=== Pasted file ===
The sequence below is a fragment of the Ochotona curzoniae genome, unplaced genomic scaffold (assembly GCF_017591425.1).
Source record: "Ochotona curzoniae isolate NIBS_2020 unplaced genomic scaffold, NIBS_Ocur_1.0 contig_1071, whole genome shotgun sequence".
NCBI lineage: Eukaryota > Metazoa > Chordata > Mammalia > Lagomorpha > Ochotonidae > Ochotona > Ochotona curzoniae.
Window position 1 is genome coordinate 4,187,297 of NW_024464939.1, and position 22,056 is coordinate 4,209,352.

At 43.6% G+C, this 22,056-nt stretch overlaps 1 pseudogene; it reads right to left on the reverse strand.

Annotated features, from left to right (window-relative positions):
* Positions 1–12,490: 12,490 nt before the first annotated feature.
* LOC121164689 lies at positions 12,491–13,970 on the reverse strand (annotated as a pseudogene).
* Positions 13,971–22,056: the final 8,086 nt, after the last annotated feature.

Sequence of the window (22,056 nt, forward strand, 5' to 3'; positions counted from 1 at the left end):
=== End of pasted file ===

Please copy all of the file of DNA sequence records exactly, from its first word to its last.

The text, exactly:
The sequence below is a fragment of the Ochotona curzoniae genome, unplaced genomic scaffold (assembly GCF_017591425.1).
Source record: "Ochotona curzoniae isolate NIBS_2020 unplaced genomic scaffold, NIBS_Ocur_1.0 contig_1071, whole genome shotgun sequence".
NCBI lineage: Eukaryota > Metazoa > Chordata > Mammalia > Lagomorpha > Ochotonidae > Ochotona > Ochotona curzoniae.
Window position 1 is genome coordinate 4,187,297 of NW_024464939.1, and position 22,056 is coordinate 4,209,352.

At 43.6% G+C, this 22,056-nt stretch overlaps 1 pseudogene; it reads right to left on the reverse strand.

Annotated features, from left to right (window-relative positions):
* Positions 1–12,490: 12,490 nt before the first annotated feature.
* LOC121164689 lies at positions 12,491–13,970 on the reverse strand (annotated as a pseudogene).
* Positions 13,971–22,056: the final 8,086 nt, after the last annotated feature.

Sequence of the window (22,056 nt, forward strand, 5' to 3'; positions counted from 1 at the left end):